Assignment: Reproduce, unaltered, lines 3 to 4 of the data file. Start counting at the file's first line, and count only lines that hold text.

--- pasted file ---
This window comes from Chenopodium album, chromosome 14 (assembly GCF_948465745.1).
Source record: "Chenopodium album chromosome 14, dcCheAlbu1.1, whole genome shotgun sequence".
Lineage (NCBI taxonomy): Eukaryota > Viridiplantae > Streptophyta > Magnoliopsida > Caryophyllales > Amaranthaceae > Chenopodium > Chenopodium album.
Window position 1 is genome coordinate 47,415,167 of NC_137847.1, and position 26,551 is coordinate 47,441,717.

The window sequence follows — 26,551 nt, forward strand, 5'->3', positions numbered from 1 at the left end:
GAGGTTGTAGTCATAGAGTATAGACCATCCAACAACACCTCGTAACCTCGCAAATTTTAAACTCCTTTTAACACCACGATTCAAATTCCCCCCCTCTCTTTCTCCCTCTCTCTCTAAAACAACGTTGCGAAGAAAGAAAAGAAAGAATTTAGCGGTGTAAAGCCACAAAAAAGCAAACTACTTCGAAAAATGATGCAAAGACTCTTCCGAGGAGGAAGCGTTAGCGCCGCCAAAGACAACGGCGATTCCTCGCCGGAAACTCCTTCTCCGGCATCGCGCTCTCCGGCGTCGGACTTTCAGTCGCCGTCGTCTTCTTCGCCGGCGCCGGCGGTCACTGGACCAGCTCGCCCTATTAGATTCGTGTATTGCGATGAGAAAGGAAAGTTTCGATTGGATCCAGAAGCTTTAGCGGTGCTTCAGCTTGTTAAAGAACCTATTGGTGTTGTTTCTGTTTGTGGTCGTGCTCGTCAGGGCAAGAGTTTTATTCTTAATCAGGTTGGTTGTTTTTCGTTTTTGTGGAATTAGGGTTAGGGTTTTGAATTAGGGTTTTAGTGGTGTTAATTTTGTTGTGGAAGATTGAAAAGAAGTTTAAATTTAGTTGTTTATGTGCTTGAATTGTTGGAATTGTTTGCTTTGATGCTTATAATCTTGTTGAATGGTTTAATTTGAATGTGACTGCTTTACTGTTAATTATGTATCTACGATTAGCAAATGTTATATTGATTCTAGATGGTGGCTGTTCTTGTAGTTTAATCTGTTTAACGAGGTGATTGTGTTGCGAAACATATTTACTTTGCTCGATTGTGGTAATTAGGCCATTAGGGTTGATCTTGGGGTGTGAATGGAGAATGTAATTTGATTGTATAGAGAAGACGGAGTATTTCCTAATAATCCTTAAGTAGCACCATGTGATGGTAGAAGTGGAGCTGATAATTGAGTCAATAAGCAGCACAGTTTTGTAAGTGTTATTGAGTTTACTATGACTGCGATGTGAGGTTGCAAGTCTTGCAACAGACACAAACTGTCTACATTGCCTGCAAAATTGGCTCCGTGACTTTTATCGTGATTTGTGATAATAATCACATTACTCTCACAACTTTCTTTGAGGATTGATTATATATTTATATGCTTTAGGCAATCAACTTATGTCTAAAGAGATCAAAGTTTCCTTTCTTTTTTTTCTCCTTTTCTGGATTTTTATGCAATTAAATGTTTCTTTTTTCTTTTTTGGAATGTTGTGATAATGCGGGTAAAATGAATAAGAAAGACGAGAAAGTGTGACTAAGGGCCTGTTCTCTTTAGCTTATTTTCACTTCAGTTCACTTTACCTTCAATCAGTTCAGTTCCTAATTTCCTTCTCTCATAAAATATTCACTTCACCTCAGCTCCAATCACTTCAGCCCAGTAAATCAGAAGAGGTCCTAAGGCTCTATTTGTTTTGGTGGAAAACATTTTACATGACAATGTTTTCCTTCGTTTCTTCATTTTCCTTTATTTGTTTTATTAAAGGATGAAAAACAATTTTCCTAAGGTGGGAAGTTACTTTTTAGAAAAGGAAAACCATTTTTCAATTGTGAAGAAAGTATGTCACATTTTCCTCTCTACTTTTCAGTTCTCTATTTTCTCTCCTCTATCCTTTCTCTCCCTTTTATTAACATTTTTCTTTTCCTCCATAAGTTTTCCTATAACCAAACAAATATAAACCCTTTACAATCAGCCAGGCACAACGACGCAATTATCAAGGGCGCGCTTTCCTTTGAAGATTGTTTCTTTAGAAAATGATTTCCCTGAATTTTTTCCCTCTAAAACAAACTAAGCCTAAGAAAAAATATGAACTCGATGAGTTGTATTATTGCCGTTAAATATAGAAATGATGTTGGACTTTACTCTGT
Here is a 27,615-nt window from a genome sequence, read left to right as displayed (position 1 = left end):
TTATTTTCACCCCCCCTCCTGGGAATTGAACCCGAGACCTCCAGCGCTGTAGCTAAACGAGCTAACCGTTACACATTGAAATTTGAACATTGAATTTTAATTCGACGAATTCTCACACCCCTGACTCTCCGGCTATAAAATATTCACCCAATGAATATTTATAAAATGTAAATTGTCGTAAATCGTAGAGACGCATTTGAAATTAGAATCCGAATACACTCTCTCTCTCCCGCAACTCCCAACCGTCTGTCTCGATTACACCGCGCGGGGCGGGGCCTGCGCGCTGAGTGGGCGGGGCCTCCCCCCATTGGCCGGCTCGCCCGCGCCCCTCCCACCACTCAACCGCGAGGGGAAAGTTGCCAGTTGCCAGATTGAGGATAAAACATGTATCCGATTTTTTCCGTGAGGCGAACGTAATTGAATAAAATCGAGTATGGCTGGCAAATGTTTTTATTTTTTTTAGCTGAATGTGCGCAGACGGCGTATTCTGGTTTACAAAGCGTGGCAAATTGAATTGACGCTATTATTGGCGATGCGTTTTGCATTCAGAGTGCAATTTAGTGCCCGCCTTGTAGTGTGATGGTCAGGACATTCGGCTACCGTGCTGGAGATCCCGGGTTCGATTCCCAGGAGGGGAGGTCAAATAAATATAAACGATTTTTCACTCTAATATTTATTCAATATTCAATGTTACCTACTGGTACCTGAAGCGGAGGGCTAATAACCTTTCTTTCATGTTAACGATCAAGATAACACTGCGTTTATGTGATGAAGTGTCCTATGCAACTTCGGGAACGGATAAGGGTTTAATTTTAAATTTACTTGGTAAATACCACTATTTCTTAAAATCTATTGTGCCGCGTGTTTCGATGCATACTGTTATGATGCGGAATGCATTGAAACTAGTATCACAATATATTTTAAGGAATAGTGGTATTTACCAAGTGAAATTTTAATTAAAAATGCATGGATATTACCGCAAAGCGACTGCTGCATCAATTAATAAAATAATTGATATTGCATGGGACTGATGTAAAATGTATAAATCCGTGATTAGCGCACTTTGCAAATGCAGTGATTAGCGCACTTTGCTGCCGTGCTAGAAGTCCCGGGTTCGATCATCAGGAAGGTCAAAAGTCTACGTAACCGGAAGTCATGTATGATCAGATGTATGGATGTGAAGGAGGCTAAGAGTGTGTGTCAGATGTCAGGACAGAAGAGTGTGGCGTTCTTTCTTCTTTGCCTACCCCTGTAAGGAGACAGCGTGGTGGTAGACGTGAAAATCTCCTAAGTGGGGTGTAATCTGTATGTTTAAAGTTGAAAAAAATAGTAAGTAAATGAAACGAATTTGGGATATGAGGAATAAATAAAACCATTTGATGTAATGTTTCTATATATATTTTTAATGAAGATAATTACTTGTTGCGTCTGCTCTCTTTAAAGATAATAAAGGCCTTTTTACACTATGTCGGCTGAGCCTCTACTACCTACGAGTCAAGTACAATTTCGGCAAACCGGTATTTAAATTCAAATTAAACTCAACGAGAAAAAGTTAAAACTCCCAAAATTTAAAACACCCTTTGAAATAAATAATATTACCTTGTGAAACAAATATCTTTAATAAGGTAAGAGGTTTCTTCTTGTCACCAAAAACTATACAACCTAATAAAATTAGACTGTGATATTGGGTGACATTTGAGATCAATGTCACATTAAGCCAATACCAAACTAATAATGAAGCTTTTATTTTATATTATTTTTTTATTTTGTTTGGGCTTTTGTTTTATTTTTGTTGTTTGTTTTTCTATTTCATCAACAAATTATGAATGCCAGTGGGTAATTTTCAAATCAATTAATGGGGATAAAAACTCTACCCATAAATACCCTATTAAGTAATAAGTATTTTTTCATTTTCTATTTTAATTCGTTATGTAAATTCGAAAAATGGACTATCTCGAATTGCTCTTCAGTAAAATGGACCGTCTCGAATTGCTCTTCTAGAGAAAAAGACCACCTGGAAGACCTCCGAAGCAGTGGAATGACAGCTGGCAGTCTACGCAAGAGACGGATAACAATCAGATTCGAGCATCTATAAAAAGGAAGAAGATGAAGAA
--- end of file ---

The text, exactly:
Lineage (NCBI taxonomy): Eukaryota > Viridiplantae > Streptophyta > Magnoliopsida > Caryophyllales > Amaranthaceae > Chenopodium > Chenopodium album.
Window position 1 is genome coordinate 47,415,167 of NC_137847.1, and position 26,551 is coordinate 47,441,717.